New Directions

Yesterday, CTA’s Next Generation made a move that marked the next turning point in its history. The Next Generation, more familiarly known as NextGen to its members, officially rebranded itself as CTA 20/30 on August 15, 2010.
The renaming of the young adult ministry of course begets the question: “What is the significance of a name?” In this case, it is more than a cursory label or a brand. In a Catholic understanding, it factors into the group’s identity and its place in the greater CTA family.
Call To Action (CTA), founded in 1976 as a lay movement in the spirit of the Second Vatican Council, holds conferences annually. CTA, as a progressive organization, continues to work towards its value of social justice and its goal of internal Church Reform. The organization tackles a milieu of social issues plaguing both contemporary society and our Church. In years past, conference has focused on anti-racism, sexism, LGB issues, and ecological concerns.
The name change could not come at a more appropriate time. From November 5-7, 2010, CTA will present an intergenerational theme at its conference in Milwaukee, Wisconsin, Faithful Prophets: God Alive in Every Generation. NextGen has always had an important presence at conference, however the new CTA 20/30 will have a more involved role this year with a theme intended to bridge the generation gap.
Part of the impetus for the name change was that “Next Generation” was not an accurate description and created presumptions about the younger generation. The name implied that our time is “up-and-coming” as opposed to “now”. It also presupposed that we are a follow-up to the older “wisdom” generation.
In reality, CTA 20/30 is designed as a young adult ministry and a safe space for young adult progressive Catholics. It is intended to complement its mother organization, not supplant it. The Millennial Generation and Generation X are equals at Christ’s table along with the Boomers and beyond.
The young adults of Call To Action needed a name that reflected our identity; who we are and what we are. The better part of 2010 was spent in the name search process. While the NextGen Leadership Team spearheaded this project, it did rely heavily on input from the greater NextGen membership.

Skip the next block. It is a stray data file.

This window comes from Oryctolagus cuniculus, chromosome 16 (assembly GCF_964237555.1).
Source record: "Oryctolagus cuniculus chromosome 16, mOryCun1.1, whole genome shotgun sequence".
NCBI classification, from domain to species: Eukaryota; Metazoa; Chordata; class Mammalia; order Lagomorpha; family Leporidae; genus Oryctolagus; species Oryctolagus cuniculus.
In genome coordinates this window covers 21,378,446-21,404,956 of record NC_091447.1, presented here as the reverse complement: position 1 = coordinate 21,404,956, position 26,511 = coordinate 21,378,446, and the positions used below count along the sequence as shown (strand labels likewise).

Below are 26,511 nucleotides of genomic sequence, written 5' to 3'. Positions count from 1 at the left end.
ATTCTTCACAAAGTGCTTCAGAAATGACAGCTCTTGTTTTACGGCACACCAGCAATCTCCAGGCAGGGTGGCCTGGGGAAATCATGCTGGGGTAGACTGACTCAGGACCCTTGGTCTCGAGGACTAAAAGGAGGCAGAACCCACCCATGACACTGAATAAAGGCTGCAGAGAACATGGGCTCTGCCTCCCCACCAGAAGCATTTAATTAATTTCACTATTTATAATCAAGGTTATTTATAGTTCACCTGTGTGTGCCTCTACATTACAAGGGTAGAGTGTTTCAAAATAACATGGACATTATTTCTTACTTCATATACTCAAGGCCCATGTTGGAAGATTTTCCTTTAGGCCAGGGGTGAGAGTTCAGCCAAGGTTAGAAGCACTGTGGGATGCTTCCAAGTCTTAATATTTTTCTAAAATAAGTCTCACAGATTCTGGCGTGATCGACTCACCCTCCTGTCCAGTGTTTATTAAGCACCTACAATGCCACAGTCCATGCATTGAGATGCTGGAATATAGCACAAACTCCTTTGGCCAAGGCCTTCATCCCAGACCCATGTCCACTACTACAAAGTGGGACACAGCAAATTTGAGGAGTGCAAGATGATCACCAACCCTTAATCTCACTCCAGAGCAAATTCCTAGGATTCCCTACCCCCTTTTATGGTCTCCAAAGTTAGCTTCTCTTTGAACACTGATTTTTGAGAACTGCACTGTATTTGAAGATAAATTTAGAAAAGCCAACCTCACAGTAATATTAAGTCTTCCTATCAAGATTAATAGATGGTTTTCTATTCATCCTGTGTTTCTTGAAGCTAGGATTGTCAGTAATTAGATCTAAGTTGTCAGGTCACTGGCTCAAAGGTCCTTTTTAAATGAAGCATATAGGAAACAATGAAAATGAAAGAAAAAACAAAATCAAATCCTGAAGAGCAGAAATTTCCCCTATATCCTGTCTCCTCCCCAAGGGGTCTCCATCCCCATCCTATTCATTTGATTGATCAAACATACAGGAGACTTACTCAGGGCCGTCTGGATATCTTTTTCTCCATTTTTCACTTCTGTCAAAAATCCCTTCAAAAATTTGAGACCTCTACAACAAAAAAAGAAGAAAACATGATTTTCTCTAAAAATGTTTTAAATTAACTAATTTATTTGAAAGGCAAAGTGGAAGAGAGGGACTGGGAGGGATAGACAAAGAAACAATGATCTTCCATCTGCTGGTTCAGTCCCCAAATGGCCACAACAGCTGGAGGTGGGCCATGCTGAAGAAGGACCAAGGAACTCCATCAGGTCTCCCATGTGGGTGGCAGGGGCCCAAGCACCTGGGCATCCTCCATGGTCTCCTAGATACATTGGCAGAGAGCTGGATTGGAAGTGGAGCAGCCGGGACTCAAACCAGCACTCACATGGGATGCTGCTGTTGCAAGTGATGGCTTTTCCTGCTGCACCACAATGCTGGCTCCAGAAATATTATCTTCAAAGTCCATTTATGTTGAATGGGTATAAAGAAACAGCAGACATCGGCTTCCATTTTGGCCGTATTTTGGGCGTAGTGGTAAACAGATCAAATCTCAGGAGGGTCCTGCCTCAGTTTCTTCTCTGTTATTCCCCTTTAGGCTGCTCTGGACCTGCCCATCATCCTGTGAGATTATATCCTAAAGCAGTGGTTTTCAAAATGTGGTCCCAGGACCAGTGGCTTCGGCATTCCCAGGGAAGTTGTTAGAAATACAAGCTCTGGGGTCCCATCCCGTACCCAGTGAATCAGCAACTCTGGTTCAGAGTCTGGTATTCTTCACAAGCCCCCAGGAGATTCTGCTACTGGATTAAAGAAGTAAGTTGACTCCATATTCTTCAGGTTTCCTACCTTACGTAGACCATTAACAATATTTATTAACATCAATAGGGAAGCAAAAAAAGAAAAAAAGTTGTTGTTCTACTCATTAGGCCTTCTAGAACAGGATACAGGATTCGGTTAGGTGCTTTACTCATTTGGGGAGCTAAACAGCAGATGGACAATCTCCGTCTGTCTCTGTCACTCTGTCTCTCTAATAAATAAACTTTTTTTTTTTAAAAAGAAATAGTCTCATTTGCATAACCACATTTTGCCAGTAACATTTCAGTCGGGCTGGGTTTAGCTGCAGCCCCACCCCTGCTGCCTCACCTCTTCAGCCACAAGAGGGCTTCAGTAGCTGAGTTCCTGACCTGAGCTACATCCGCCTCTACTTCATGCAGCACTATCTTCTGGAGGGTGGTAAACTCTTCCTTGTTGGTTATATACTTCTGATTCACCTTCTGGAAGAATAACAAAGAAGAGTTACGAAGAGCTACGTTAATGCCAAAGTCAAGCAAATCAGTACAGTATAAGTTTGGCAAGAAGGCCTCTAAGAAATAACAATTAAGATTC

Through the NextGen list-serve and web 2.0 applications such as facebook (a sign of our generation), NextGen opened the lines of communication. The greater membership was instrumental in providing its feedback on what it believes our ministry to be.
Not only did membership provide reflections, but also took part in voting for what our ministry will thenceforth be called. The name change process was not a top-down approach, as we often experience with the hierarchy in our institutional Church. The process was hands-on and democratic; it reflected the Church we hope to be.
Once the votes were tabulated, pursuant to a final discussion from the Leadership Team, we became CTA 20/30. This name conveyed our identity by stating the essentials: we are young adults and we are members of CTA. We are Catholic and we are progressive. We work for justice in our Church and in our society. Our mission is the same as the mission of all CTA membership: to invite all God’s children to the table.
When considering the importance of this process, two instances in scripture immediately came to mind. In Genesis, God renames Abram and Sarai as Abraham and Sarah respectively. This divine renaming is indicative of their covenant with God and the remarkable shift in the paths their lives would take.
In the Gospel of Matthew, Jesus asks His follower Simon as to who he believes He is. When Simon responds that Jesus is the Christ, Jesus acknowledges that Simon has been inspired by the Holy Spirit and calls him by the new name of Peter, or “rock”. This moment was significant for the progenitors of our Catholic tradition.
As with Abram and Sarai, this is a time of transition as we become CTA 20/30. The mission has always remained the same, but may we see that mission with new eyes, as Simon did. In this time of rebirth and reinvention, may we heed our call to action.
Reinvigorated with our self-identity and sense of purpose, we hope to continue the move for progress within the Church and within our world. CTA 20/30 will celebrate its unveiling at the annual conference in Milwaukee on November 5, 2010. We hope you will join us at the table.

Rick Beitman is a third-year member of the CTA 20/30 Leadership Team. — This is now a blog of CTA 20/30.

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About Dick Dalton

Dick is a third generation native of Phoenix, Arizona, and has a BA in political science and a BA in French from Arizona State University. He currently pursues a Global MBA program in marketing at Thunderbird School of Global Management. -- While very local, he does manage to get around, having visited 23 countries spanning four continents. Some of his interests include travel, foreign language, social justice, culture, religion, politics, and writing, of course!

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